After you've made your case, listen to what your surgeon has to say. If his or her professional and experienced opinion is that your selection is too big for your frame, pay close attention to the reasons why. On the other hand, he or she may suggest that you can go larger and still get excellent results. Your consultation should be a give-and-take arrangement that's open and honest so the two of you can agree on the best outcome available.

With the size and type of implants decided, your surgeon will have opinions on the best way to incorporate them into your body. Considerations include the projection or profile of the implant (how far it protrudes from your chest). Profile types (high, moderate or low) are matched to the width of a woman's chest. High profile implants, for example, allow more volume in a narrower width — great if you're narrow through your ribcage, perhaps not so much if you're broader. Your surgeon should provide more than one choice when it comes to profiles so you can agree on the best aesthetic result.

Two other decisions your surgeon can offer guidance on are implant surface and shape. The basic surface choices are smooth and textured, and each has its pros and cons that should be discussed. Available shapes include contoured (anatomical, teardrop, biodimensional), which are shaped like a natural breast and considered more anatomically correct, and round, which are more spherical or circular. Again, the pros and cons of each shape should be covered by your surgeon. The final choice will be dictated by such factors as body size and shape, skin quality, personal preference and your expectations.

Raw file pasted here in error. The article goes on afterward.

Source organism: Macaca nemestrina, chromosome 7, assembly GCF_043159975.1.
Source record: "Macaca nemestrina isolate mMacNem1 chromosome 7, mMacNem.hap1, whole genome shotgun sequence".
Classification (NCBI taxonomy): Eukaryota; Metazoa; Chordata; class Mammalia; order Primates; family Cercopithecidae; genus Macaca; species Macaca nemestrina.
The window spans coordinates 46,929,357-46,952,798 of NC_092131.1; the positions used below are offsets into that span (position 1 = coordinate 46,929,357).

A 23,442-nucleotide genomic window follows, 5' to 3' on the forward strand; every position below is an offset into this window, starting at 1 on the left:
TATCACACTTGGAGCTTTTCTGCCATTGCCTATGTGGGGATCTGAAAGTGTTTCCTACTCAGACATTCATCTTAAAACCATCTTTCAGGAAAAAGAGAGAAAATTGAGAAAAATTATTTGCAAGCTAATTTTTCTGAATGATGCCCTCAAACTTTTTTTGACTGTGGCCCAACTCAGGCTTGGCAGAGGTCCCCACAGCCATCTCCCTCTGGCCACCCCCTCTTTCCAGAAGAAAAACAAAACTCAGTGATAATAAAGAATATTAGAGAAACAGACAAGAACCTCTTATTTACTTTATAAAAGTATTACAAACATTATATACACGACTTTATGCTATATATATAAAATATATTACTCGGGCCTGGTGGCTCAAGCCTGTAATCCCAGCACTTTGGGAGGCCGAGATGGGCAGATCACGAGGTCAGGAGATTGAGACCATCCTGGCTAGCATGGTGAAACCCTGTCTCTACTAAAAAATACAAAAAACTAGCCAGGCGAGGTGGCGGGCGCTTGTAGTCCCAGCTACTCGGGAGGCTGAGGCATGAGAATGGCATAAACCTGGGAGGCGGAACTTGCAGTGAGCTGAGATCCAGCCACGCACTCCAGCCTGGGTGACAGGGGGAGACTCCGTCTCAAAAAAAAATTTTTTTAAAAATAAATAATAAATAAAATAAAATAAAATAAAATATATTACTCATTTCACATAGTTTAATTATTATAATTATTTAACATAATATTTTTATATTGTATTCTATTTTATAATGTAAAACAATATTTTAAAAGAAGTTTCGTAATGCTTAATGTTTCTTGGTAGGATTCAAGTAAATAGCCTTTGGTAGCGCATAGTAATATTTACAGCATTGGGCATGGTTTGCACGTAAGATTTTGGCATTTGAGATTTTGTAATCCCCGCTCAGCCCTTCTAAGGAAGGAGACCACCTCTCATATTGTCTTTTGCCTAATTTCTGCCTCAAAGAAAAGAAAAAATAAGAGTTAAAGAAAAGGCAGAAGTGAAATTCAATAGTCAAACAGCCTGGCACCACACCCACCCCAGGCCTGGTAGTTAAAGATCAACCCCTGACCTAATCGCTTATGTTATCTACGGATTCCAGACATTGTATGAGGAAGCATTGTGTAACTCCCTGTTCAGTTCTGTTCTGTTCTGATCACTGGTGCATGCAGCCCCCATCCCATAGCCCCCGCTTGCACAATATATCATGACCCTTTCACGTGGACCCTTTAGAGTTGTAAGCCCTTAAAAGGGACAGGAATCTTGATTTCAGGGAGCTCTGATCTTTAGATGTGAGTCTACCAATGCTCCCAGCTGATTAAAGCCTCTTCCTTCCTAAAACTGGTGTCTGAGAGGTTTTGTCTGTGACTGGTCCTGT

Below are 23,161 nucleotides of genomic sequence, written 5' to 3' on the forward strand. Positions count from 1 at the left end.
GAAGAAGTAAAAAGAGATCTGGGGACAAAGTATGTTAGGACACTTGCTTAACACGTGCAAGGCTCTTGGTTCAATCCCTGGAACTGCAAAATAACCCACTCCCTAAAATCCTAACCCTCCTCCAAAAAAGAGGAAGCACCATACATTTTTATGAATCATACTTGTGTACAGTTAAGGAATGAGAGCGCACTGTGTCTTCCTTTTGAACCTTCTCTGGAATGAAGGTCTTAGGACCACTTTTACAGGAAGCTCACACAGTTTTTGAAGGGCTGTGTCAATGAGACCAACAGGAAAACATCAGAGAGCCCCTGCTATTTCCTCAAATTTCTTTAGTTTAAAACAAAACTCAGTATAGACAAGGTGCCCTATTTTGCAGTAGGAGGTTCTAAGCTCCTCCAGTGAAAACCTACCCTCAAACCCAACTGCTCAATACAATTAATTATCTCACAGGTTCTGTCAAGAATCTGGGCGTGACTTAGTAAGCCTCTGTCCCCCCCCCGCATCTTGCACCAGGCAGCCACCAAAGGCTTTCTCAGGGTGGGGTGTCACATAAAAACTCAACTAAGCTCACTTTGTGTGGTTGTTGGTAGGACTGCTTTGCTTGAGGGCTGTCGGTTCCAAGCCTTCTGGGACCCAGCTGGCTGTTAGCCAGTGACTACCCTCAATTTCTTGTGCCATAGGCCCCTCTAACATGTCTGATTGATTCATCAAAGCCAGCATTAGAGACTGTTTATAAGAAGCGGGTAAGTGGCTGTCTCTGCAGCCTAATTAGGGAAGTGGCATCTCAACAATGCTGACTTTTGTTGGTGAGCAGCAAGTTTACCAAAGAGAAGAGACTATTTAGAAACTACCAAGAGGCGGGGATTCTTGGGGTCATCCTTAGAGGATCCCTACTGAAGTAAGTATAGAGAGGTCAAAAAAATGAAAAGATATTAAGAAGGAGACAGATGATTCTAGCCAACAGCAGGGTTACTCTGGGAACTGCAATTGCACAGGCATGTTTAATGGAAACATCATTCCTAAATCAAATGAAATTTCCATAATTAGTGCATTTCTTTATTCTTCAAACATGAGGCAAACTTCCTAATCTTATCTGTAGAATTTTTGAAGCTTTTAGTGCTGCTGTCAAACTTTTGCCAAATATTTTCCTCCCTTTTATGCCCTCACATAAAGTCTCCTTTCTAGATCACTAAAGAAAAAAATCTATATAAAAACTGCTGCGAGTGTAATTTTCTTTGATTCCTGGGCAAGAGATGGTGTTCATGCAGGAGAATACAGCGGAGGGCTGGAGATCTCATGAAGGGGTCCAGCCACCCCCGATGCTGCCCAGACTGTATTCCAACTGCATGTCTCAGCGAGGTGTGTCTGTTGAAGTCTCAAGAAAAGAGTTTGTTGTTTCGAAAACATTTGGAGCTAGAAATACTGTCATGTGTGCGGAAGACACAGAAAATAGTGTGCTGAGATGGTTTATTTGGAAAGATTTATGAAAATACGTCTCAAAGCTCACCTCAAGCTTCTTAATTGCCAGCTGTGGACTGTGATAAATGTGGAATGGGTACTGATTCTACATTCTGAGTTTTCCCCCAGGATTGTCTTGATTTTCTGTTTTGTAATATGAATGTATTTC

If you're looking for just a modest increase in size (less than one cup), or you're interested in smoothing out slight imperfections in your breasts, breast augmentation fat grafting may be the choice for you. Not all plastic surgeons perform this procedure, but it may be worth discussing this possible option with your surgeon because it doesn't require invasive surgery or extensive recovery time.

Choices, Choices and More Choices

By now it should be clear that deciding on the right breast implant size for you is fraught with important choices and considerations. This is not a one-size-fits-all proposition, at least not if you want to be completely happy with the final results.

Make your decision a personal one, not one based on what your friend or neighbor would do (or did). Your choice is best made in consultation with an experienced, board-certified plastic surgeon, preferably one who has done many breast augmentation surgeries and has the before and after photos to prove it. Rely on his or her expertise, keep your expectations realistic, and your chances are excellent that you'll get the results you're seeking.